It’s the festive season! Spending time with family. Eating and drink as much as you want. A few days vacation. And a time to forget about your worries for a while.
With so much going on, it’s understandable that separation anxiety training might not be top of mind over the holidays. But, despite the festivities, it’s best not to forget about it entirely. Here are some of our tips for keeping you and him on track over this busy period.
1. Stick to a similar routine
Anxious dogs aren’t the best when it comes to changes in routine.
Even though your schedule will be turned on its head over the holidays, try to keep some things the same for your dog. He will benefit from walks, feeding and play happening at similar times. You’re obviously going to need to switch things up a little, but any consistency will be an enormous plus.
2. Go wild for the puzzles and enrichment
It’s darker, it’s colder and your schedule is packed. It might be hard to find the time to give your dog as much exercise as he’s used to. Enter puzzle feeders. Giving him his meals out of a feeder exercises his brain.
These brain teasers come into their own when you have guests round and the table is creaking with holiday food. And since lots of seasonal goodies can be bad for dogs, LINK a food toy can help steer him safely away.
If walks become shorter, play with your dog inside or in the yard. Short, high-intensity games can wear a dog out as much as a longer leash walk Here are some ideas from our blog about play.
3. Get some help with dog-sitting
If your dog walker is on vacation or the if the doggie daycare is running reduced hours, managing absences could be a challenge. But, look into doing trades with people who have time over the holidays.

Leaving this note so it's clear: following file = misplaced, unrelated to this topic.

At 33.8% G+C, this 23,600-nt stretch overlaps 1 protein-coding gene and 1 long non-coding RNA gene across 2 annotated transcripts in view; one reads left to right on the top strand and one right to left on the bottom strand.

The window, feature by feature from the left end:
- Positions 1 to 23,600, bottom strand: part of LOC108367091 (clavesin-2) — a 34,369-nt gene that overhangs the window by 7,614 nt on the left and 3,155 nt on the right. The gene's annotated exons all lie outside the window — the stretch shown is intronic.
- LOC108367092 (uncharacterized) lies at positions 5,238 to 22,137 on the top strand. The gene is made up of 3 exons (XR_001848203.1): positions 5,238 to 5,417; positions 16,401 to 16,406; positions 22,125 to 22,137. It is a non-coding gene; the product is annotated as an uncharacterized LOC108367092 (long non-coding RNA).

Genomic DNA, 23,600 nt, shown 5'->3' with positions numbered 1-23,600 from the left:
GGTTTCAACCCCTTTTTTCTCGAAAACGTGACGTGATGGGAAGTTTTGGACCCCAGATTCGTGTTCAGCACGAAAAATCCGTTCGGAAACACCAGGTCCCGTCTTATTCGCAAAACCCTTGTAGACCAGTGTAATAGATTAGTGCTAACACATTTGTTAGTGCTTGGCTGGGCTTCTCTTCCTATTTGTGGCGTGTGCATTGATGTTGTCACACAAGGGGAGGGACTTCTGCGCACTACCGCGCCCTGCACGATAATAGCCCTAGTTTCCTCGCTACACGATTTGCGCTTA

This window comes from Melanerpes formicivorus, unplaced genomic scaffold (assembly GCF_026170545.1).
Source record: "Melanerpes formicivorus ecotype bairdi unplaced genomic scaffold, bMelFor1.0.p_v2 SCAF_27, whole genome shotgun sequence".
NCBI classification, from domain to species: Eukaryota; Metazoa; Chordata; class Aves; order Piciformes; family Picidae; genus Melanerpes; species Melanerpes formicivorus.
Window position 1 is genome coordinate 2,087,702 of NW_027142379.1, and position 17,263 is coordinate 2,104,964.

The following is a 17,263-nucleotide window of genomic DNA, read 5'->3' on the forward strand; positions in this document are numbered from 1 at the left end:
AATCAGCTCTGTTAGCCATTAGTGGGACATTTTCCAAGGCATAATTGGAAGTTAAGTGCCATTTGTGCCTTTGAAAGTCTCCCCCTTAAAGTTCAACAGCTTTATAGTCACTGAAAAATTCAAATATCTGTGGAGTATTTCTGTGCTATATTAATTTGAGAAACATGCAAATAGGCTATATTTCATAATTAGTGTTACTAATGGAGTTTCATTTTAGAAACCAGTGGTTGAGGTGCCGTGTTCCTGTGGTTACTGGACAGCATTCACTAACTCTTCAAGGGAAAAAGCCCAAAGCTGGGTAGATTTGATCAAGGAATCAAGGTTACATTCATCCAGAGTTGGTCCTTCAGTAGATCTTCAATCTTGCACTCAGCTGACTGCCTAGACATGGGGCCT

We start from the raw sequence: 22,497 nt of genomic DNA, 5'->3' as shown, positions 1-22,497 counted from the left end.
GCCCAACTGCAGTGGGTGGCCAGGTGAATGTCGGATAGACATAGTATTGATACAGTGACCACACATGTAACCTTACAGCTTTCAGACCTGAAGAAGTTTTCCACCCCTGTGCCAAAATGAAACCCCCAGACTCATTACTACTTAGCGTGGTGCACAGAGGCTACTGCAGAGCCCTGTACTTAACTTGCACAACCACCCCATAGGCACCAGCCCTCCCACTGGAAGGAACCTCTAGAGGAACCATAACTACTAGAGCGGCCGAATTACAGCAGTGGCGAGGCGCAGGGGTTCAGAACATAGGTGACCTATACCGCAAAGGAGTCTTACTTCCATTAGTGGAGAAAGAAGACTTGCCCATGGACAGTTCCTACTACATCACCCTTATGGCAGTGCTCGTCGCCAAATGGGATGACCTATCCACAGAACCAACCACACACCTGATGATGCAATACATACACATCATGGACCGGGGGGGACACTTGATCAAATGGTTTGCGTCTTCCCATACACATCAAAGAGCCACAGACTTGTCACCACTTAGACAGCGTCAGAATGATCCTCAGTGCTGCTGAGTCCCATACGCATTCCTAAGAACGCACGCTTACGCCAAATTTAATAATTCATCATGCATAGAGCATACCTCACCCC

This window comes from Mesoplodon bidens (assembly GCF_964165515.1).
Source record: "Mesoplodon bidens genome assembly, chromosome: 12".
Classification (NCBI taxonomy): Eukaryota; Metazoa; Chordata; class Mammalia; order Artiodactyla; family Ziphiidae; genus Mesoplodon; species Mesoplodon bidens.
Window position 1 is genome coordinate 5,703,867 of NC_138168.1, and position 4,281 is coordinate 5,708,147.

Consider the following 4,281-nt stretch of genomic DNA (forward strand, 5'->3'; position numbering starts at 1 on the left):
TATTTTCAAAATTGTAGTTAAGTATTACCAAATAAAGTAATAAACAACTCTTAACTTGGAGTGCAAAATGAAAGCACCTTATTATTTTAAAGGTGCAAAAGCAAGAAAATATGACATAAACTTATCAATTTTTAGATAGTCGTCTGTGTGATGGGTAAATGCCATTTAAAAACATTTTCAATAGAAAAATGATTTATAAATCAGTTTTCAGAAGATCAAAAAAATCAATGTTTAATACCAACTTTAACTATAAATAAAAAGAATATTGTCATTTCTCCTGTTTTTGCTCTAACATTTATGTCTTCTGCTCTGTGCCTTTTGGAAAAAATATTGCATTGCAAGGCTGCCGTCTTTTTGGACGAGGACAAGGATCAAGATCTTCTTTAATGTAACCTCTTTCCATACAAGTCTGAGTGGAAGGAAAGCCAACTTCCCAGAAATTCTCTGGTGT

Trade sits with friends with kids
The holiday season is a wonderful time for families with small children. But, even the most dedicated parents can find themselves going a little stir crazy.
If you have friends with children, why not offer to take their kids to the cinema, museum or the playground. Or, have them over to play at yours.
In return, you could “bank” a dog sit. Your friends could look after your dog for a few hours another day.
Most university students will be off for the holidays, but still needing to study. Why not post on social media or on a neighbourhood networking group offering your house as a quiet place to study? Throw in a fully stocked fridge, Wi-Fi, and your cute dog, and you’ll have them lining up.
4. See what Santa might bring
If it’s not too late, you could ask Santa for a security camera or a webcam. A camera is the surefire way to work out how your dog does when you’re not home. I know a webcam is not the most exciting gift you’ll ever receive, but you’ll come to find it indispensable.
Other stocking fillers might include a book on separation anxiety. Malena Demartini has an excellent, in-depth book, which is packed with valuable advice. Another two of our favourite separation anxiety books are “Don’t Leave Me” by Nicole Wilde and “I’ll Be Home Soon” by Patricia McConnell.
These books might not grip you the way a bestselling thriller would, but they’re wonderful resources for the separation anxiety owner.
5. Keep the separation exercises going
If you’re working with a trainer on a separation anxiety desensitization plan, see if you can keep things going with a few practice absence exercises. You don’t have to go full out, but ask your trainer for a realistic number of plans that you know will be achievable.
6. And breathe…
Don’t worry if your dog’s separation anxiety isn’t a priority this week. You’ve got a lot going on. But if you only do one thing, try to keep him under his threshold by not leaving him. And make a deal with him to start working on his separation anxiety when things calm down in the New Year.
Contact us if you’d like to find out about working with a separation anxiety trainer. And if you don’t want to wait until the New Year we’re happy to chat sooner!